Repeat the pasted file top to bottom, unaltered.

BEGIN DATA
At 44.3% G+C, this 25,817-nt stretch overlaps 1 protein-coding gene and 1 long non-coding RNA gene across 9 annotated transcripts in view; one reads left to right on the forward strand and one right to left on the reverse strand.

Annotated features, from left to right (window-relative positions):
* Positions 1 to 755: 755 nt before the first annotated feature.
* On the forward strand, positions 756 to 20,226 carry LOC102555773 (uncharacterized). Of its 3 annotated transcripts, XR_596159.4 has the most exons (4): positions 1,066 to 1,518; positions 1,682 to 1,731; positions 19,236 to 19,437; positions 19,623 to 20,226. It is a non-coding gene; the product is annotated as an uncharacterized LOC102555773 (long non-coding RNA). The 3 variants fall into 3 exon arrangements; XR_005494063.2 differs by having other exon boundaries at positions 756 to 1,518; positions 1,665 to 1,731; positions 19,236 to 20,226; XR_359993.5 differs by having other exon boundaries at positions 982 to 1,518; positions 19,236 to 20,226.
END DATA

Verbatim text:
At 44.3% G+C, this 25,817-nt stretch overlaps 1 protein-coding gene and 1 long non-coding RNA gene across 9 annotated transcripts in view; one reads left to right on the forward strand and one right to left on the reverse strand.

Annotated features, from left to right (window-relative positions):
* Positions 1 to 755: 755 nt before the first annotated feature.
* On the forward strand, positions 756 to 20,226 carry LOC102555773 (uncharacterized). Of its 3 annotated transcripts, XR_596159.4 has the most exons (4): positions 1,066 to 1,518; positions 1,682 to 1,731; positions 19,236 to 19,437; positions 19,623 to 20,226. It is a non-coding gene; the product is annotated as an uncharacterized LOC102555773 (long non-coding RNA). The 3 variants fall into 3 exon arrangements; XR_005494063.2 differs by having other exon boundaries at positions 756 to 1,518; positions 1,665 to 1,731; positions 19,236 to 20,226; XR_359993.5 differs by having other exon boundaries at positions 982 to 1,518; positions 19,236 to 20,226.